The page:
IN RE: JOHN “YY”,1 Respondent, v. SHANNON “ZZ”,1 Appellant. Shane “X” 1 et al., Appellants.
Appeal, by permission, from an order of the Family Court of Albany County (Tobin, J.), entered April 11, 2002, which, in a proceeding pursuant to Family Court Act article 6, granted petitioner temporary custody of the parties' infant son.
Petitioner is the father and respondent is the mother of a son born on February 10, 2002. Although the parties had cohabited for some time and were together throughout substantially all of respondent's pregnancy, their relationship came to an end and they separated but a few weeks prior to the birth of the child. Petitioner contends that when he arrived at the hospital on the day of the delivery, he learned for the first time that respondent intended to place the child out for adoption and in fact had already initiated the adoption process. The following day, petitioner filed petitions for a declaration of his paternity of the child and for custody of the child. Two days later, respondent signed an extrajudicial surrender allowing the child to be placed in the home of Shane “X” and Lisa “X”, the proposed adoptive parents.2 On February 16, 2002, the proposed adoptive parents filed a petition for adoption of the child.
The matter was set down for an April 11, 2002 hearing on the issue of paternity. Following testimony by respondent's husband concerning his lack of relations with respondent during the critical period and respondent's own testimony acknowledging that petitioner was the father of the child, Family Court made a declaration of paternity. Then, at the request of petitioner, with the consent of the Law Guardian but over respondent's objection, Family Court granted petitioner temporary custody of the child. This Court then granted respondent permission to appeal, a Justice of this Court granted respondent's motion for a stay pending determination of the appeal, and the appeal was put on an expedited briefing schedule and set down for the May 2002 term.
The sole contention advanced on appeal is that Family Court erred in granting petitioner temporary custody of the child without first conducting an evidentiary hearing determining (1) the best interests of the child and (2) petitioner's right to veto the adoption pursuant to Domestic Relations Law § 111(1)(e) and Matter of Raquel Marie X. (Mr. & Mrs. C.-Mr. T.), 76 N.Y.2d 387, 559 N.Y.S.2d 855, 559 N.E.2d 418, cert. denied sub nom. Robert C. v. Miguel T., 498 U.S. 984, 111 S.Ct. 517, 112 L.Ed.2d 528. We disagree. First, given respondent's conditional surrender of the child and petitioner's status as biological parent, giving him a right to custody superior to all others (see, Matter of Michael B. [Marvin B.], 80 N.Y.2d 299, 309, 590 N.Y.S.2d 60, 604 N.E.2d 122; Matter of Alex LL. v. Albany County Dept. of Social Servs., 270 A.D.2d 523, 526-527, 703 N.Y.S.2d 577), there was no basis for any “best interests” analysis in connection with Family Court's determination of the custody petition, especially in the absence of a cross petition for custody by respondent. Furthermore, no party asserted as an affirmative defense 3 to the custody petition that petitioner's “surrender, abandonment, persisting neglect, unfitness or other like extraordinary circumstances” warranted an award of temporary or permanent custody to any other party (Matter of Bennett v. Jeffreys, 40 N.Y.2d 543, 544, 387 N.Y.S.2d 821, 356 N.E.2d 277), an issue on which the parties opposing the petition have the burden of proof (see, Matter of Stiles v. Orshal, 290 A.D.2d 824, 825, 736 N.Y.S.2d 535).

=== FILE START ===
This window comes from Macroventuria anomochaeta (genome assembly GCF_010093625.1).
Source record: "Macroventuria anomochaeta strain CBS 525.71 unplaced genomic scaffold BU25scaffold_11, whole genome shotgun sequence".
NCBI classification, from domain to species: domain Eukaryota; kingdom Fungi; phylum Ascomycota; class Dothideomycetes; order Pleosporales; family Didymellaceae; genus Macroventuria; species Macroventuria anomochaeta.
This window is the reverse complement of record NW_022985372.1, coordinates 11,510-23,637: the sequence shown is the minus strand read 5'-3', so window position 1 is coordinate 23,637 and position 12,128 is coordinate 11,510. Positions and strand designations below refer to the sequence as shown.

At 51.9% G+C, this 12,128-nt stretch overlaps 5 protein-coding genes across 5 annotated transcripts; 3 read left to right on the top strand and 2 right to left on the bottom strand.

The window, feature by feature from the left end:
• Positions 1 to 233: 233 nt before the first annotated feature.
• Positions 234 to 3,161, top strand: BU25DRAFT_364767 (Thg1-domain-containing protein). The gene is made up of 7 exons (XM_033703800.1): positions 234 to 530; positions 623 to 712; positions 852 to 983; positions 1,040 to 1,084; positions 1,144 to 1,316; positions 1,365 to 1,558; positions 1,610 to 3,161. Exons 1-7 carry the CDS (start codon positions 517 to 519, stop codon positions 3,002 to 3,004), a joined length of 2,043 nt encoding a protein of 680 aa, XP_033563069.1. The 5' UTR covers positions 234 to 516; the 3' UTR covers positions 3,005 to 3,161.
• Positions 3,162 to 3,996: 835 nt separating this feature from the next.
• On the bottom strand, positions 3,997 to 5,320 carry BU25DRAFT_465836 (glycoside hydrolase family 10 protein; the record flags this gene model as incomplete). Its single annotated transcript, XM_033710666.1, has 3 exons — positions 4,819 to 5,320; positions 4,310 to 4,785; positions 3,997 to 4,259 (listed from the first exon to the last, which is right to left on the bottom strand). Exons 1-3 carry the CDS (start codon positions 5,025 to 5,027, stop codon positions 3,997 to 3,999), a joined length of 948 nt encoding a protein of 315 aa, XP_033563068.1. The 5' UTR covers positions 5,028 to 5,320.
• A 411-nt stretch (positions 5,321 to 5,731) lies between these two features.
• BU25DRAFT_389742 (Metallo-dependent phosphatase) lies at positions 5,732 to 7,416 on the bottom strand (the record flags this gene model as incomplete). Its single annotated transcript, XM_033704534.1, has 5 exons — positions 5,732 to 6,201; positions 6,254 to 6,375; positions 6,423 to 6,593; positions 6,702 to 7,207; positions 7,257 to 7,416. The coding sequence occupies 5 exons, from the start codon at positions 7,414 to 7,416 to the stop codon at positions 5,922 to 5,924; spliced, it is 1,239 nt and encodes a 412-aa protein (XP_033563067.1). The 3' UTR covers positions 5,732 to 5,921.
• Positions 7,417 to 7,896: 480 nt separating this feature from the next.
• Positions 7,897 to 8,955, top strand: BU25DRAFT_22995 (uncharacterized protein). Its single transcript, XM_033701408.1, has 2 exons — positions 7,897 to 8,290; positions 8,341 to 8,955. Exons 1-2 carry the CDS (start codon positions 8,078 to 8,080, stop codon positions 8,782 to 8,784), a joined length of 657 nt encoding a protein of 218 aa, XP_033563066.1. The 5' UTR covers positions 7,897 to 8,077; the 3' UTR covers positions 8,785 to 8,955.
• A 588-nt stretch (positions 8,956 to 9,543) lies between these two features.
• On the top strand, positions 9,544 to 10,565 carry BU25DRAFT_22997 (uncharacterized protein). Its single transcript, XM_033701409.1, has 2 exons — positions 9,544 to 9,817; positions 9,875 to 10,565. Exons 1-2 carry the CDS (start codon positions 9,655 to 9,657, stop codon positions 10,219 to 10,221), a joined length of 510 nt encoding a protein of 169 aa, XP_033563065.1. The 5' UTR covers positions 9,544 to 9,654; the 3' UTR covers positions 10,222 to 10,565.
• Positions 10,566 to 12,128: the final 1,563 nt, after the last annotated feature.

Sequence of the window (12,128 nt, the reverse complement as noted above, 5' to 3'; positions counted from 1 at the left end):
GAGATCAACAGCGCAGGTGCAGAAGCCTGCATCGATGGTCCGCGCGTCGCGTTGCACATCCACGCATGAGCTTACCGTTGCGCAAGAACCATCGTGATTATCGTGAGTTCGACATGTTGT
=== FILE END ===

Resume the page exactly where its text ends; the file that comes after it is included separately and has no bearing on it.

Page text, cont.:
The claim that Family Court should not have made an award of temporary custody prior to conducting a hearing pursuant to Domestic Relations Law § 111(1)(e) and Matter of Raquel Marie X. (Mr. & Mrs. C.-Mr. T.) (supra ) is now moot. Family Court conducted such a hearing during the pendency of the appeal and, on the basis of the evidence adduced at that hearing, determined that petitioner's consent to the adoption was required and had not been given and, therefore, dismissed the petition for adoption.
ORDERED that the order is affirmed, without costs.
2. The surrender provided that it would be “null and void” and that custody of the child would revert to respondent in the event that petitioner sought custody of the child.
3. Contrary to respondent's assertion, we see nothing in Family Court Act § 154-b that would preclude an answer to a custody petition.
CARDONA, P.J., PETERS, SPAIN and CARPINELLO, JJ., concur.